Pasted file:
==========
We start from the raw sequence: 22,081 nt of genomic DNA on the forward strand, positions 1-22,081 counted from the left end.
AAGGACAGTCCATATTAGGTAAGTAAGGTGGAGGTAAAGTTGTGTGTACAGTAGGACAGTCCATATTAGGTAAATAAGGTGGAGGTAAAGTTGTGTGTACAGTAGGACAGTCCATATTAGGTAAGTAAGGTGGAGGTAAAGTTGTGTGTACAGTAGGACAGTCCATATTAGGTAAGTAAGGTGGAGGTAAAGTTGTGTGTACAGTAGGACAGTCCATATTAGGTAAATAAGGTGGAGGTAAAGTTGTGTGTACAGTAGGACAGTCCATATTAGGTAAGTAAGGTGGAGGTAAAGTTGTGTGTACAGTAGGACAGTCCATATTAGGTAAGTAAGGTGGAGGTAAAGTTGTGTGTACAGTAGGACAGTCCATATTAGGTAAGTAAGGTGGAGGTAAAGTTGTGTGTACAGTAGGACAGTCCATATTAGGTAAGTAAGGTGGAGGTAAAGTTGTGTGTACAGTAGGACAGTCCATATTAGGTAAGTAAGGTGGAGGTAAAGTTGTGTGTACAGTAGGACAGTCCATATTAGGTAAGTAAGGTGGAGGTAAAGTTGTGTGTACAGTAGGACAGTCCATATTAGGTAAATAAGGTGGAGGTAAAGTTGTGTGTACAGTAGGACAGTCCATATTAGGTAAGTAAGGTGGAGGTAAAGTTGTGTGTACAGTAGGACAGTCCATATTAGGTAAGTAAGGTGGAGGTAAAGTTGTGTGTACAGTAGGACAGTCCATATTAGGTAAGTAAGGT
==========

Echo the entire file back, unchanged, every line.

We start from the raw sequence: 22,081 nt of genomic DNA on the forward strand, positions 1-22,081 counted from the left end.
AAGGACAGTCCATATTAGGTAAGTAAGGTGGAGGTAAAGTTGTGTGTACAGTAGGACAGTCCATATTAGGTAAATAAGGTGGAGGTAAAGTTGTGTGTACAGTAGGACAGTCCATATTAGGTAAGTAAGGTGGAGGTAAAGTTGTGTGTACAGTAGGACAGTCCATATTAGGTAAGTAAGGTGGAGGTAAAGTTGTGTGTACAGTAGGACAGTCCATATTAGGTAAATAAGGTGGAGGTAAAGTTGTGTGTACAGTAGGACAGTCCATATTAGGTAAGTAAGGTGGAGGTAAAGTTGTGTGTACAGTAGGACAGTCCATATTAGGTAAGTAAGGTGGAGGTAAAGTTGTGTGTACAGTAGGACAGTCCATATTAGGTAAGTAAGGTGGAGGTAAAGTTGTGTGTACAGTAGGACAGTCCATATTAGGTAAGTAAGGTGGAGGTAAAGTTGTGTGTACAGTAGGACAGTCCATATTAGGTAAGTAAGGTGGAGGTAAAGTTGTGTGTACAGTAGGACAGTCCATATTAGGTAAGTAAGGTGGAGGTAAAGTTGTGTGTACAGTAGGACAGTCCATATTAGGTAAATAAGGTGGAGGTAAAGTTGTGTGTACAGTAGGACAGTCCATATTAGGTAAGTAAGGTGGAGGTAAAGTTGTGTGTACAGTAGGACAGTCCATATTAGGTAAGTAAGGTGGAGGTAAAGTTGTGTGTACAGTAGGACAGTCCATATTAGGTAAGTAAGGT